COVID-19 AND OTHER CRISIS PARALLELISM IN EUROPEAN VITICULTURE: PHILLOXERA Sadly, I’m sure all of you heard about COVID-19 but maybe you don’t know what was Philloxera and what it meant for the wine world around one century ago. I would like to use this situation to create a parallelism between both situations trying to spread an optimist message in this hard situation and also an optimist feeling about humanity possibilities to learn from mistakes. Philoxera is an insect (specifically an aphid), a vine pest that destroyed almost the full amount of the European vineyards at the end of XIX century. This insect lives one part of its life underground and bites the roots what soon means the dead of the vines for the rottenness associated to this insect injures. This insect came from America in the second half of XIX century. It was unknow in Europe before. It arrived first to port places, London was the first place where it was found and soon also in Bordeaux, Porto and Malaga. It destroyed in a few years the full surface of vineyard in Europe except some located areas with sandy soils that don’t let the Philloxera survive and spread itself. It was a disaster, it seemed to be the end of the wine in the world but humanity was able to find a solution… This solution came from the same place the pest came, from America. American indigenous vines growing wild were resistant to these insect bites. Its roots were able to cicatrize faster than European ones and closing the injures the infections were avoid and the plants were able to survive and live together with the pest. Specially three indigenous vine species from America were selected: Vitis Riparia, Vitis Rupestris and Vitis Berlandieri. This initial species and some others that scientists were able to create by hybridization between them and between them and European grape varieties are today’s rootstocks that we use for grafting our grape varieties. Grafting we have up the soil the European grape variety (wine grape varieties: Tempranillo, Grenache,…) and under the soil the American rootstock that is resistant to the pest. Wow… magical solution, isn’t it? I know pretty well this history because my ancestors way of living has been a plant nursery grafting to produce vine plants to create new vineyards. I’ve worked in this business since I was a child to get my pocket money! This history of Philloxera mean for me several thoughts that we could make a parallelism with COVID-19… here you go my personal thoughts about:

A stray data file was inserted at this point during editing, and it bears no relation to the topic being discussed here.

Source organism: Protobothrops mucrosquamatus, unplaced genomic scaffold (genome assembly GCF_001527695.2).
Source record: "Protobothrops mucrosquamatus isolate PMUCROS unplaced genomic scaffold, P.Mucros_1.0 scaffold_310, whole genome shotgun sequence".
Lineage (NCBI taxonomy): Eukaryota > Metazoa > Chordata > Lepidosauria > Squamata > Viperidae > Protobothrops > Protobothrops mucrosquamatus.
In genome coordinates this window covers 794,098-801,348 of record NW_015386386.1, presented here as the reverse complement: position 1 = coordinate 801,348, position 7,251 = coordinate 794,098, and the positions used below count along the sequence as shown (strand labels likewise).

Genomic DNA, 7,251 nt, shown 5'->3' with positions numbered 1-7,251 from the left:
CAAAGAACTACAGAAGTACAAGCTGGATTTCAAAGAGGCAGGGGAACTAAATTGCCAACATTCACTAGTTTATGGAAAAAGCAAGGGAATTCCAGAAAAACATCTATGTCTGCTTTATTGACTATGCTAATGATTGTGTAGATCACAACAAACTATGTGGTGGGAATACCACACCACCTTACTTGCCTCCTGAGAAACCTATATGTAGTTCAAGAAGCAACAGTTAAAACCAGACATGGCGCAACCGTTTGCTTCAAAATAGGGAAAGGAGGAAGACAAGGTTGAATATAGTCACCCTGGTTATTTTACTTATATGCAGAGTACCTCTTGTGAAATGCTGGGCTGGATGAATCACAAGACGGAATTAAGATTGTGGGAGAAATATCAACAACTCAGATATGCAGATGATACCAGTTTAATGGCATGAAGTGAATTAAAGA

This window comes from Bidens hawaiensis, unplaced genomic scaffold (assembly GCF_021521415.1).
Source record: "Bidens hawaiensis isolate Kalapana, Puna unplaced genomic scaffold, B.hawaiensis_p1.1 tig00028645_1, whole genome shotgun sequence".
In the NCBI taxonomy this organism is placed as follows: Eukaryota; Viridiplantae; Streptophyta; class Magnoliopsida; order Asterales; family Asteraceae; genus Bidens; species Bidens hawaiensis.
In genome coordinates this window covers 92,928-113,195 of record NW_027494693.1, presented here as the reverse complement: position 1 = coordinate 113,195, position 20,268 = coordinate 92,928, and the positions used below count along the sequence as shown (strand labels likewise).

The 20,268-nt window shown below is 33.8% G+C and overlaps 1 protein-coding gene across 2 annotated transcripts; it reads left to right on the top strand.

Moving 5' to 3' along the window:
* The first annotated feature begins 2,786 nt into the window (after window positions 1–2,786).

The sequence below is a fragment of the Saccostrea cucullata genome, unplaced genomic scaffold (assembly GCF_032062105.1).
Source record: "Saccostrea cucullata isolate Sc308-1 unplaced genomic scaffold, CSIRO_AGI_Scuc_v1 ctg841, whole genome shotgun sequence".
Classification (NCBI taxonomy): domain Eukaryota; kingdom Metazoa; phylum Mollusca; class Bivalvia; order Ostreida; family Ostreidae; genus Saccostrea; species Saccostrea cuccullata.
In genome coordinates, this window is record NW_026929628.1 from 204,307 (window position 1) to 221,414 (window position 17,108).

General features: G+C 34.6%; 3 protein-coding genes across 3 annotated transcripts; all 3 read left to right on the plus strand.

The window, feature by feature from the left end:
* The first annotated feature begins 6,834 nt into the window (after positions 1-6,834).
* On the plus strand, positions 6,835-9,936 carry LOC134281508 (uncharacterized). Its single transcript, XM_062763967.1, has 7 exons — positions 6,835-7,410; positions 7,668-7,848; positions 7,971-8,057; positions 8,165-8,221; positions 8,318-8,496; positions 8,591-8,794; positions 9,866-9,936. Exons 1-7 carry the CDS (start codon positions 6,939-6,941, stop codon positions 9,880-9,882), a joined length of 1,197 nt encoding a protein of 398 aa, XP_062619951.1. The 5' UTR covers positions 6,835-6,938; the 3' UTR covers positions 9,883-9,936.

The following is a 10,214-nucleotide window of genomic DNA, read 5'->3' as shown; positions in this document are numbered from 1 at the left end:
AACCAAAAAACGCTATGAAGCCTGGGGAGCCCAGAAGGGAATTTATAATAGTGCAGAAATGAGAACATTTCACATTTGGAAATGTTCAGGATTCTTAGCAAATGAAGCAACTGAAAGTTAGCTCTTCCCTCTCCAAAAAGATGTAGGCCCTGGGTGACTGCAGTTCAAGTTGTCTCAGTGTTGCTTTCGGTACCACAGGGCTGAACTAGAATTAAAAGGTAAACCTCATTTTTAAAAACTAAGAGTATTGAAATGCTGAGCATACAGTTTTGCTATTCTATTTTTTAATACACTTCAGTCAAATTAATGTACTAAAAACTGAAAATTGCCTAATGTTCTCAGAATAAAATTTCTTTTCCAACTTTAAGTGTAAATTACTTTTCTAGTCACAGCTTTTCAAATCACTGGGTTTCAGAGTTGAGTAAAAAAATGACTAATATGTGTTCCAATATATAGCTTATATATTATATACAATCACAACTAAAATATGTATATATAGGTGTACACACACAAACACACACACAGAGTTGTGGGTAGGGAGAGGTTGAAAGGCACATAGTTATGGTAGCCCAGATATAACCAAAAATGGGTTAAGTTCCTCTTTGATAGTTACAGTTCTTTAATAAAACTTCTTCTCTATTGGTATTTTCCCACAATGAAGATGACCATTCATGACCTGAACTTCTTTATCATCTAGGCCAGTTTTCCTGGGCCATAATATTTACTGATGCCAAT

- Humanity was able to find a solution (I’m sure we’ll find it now too) and even an advantage. Today rootstocks give us the possibility to get an adaptation to different soils. Vitis Riparia was original from river banks areas, Vitis Berlandieri from poor soils with high limestone (calcium carbonates) and Vitis Rupestris had a strong vigour and was massively diffused in North America adapted to many different soil conditions. The capabilities of today’s rootstocks, inherited from their ancestors, allow us to choose the ones that best adapt to different soil conditions.
- Solution came from scientists. With the maximum respect to all the other jobs in the world, science is what lets us to be closer to reality and what will always offer real solutions. I’d like to ask for more respect for scientists and I hope we’ll give them more value in our society. We make our heroes and models looking to football players, singers or whatever and never looking for scientists and doctors. I hope we will change it and also it will change our governments point of view giving to science research more financial resources.
- Solution for Philloxera was in a natural environment. Our loved Earth is a closed system where everything is related. We take care about economy, about production costs,… and we eliminate everyday many natural environments, many other species disappear for our human activity,… we’ll pay a big toll for this relation with the planet in the future. Climate change is a sword hanging over our heads and in my humble opinion everything happening in the planet is always in some way related. I hope we could learn to have a more friendly relation with our environments preserving this lovely planet for our future generations.
- All we have today in our life is not guaranteed it’ll be here in the future. I think we should appreciate more what we have, our small everyday pleasures as a glass of wine or our most important things as family and health.